Allergies occur when the body's immune system sees a substance as foreign or harmful and reacts adversely to it. When this occurs, the body goes into protection mode and creates antibodies – commonly known as histamines – to ward off the allergen, often resulting in uncomfortable symptoms such as skin rashes, watery eyes or sneezing. If you're one of the 50 million Americans who suffers from a non-food allergy, you know it's not something to be taken lightly.

The warm-weather months are a prime time for many allergy flare-ups. Here at SaveOnEnergy.com®, we analyzed Google Trends for the top five states where indoor and outdoor allergies are most frequently searched. According to these Google Trends reports, the most commonly searched indoor allergies in the United States are cat, dog, mold spore and dust mite allergies. When it comes to outdoor allergies, pollen, bees and grass are the top-searched offenders.

To help you control your allergies – so allergies don't control you – we uncovered some of the best preventive measures and natural remedies for each. To see if you live in one of the top-searched areas for allergies in the country and discover a way to combat them, check out our findings below.

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Cat Allergies (State Names)   Dog Allergies   Dust Mite Allergies   Mold Allergies Pollen Allergies
Bee Allergies (1)     Grass Allergy

 

 

 

Cat allergies

Pet allergies affect 10 percent of the population, with cat allergies outnumbering dog allergies 2:1, according to WebMD. Symptoms often include coughing, sneezing, itchy eyes, hives or rash. Despite what most people may think, fur is not what causes feline allergies. Most people are actually allergic to cats' saliva, urine or dander, which are often harder to detect. And cat dander is much smaller and stays airborne longer than the canine variety – finding its way to your lungs faster – which is why more people are allergic to cats than dogs.


Note: This Google Trend data changes day by day. We used data from June 19, 2017, for writing this article.

1. Wisconsin

Madison, the Badger State's capital, ranks among the cities with the highest use of allergy medicine. The Asthma and Allergy Foundation of America (AAFA) deems Madison "better than average" for its allergist to patient ratio. Thankfully for cat allergy sufferers, allergy symptom relief is in reach.

2. Indiana

Indiana is home to plenty of cat lovers. The state ranks ninth in a study by the American Veterinary Medical Association (AVMA) for the most cat owners in the country with 34.4 percent – that’s 4 percent more than the national average of 30.4 percent.

3. Ohio

A study by the Centers for Disease Control and Prevention (CDC) found there is a higher prevalence of asthma in Ohio residents than other states. Sensitivity to cat allergens are the strongest predictor for asthma risk, so if you feel the effects of asthma, get tested for cat allergies.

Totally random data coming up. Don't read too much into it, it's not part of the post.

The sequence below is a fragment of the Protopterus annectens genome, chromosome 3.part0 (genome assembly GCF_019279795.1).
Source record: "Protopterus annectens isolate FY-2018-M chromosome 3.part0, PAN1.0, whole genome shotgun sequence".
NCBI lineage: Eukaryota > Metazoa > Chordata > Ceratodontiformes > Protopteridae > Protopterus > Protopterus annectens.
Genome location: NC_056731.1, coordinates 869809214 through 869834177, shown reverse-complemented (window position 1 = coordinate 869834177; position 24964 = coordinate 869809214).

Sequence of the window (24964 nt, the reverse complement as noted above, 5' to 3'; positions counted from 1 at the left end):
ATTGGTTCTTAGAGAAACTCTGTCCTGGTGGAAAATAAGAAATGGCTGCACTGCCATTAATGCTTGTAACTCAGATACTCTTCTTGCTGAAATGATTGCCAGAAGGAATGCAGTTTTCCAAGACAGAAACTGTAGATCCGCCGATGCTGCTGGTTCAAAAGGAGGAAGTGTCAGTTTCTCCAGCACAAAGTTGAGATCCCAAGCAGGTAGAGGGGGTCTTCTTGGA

4. Pennsylvania

To care for its growing number of stray cats, Pennsylvania residents do what they can to find kittens a good home. More than 200 cat rescue shelters exist in the state to foster and release animals to their forever homes. Many shelters ask prospective owners to test themselves and anyone in their home for pet allergies before adoption, as this is a common reason animals are returned to shelters.

5. Iowa

There are roughly 730 domestic cats in Iowa, according to Banfield Pet Hospital. The veterinary group also notes that the average lifespan for a cat in Iowa is 12 years – slightly lower than the national average of 13 years.

What to do

Cat allergy prevention

  • Make the bedroom a cat-free zone. The American Society for the Prevention of Cruelty to Animals (ASPCA) recommends you create an allergen-free space, such as your bedroom. Keep the litter box and pet bed out of the room, and keep the door closed when you’re away. This will help ensure that, despite your allergies, you will receive a good night’s sleep.
  • Clean up often. Keep your cat’s area clean by vacuuming and cleaning litter boxes regularly to limit the effects of cat allergens.
  • Keep your distance. Should you visit a cat owner’s home, be sure to keep your distance or ask that the cat be tucked away.

Cat allergy remedies

Over-the-counter and prescriptions medication, such as antihistamines, may be advised by an allergist to treat pet allergies. However, natural remedies are also available.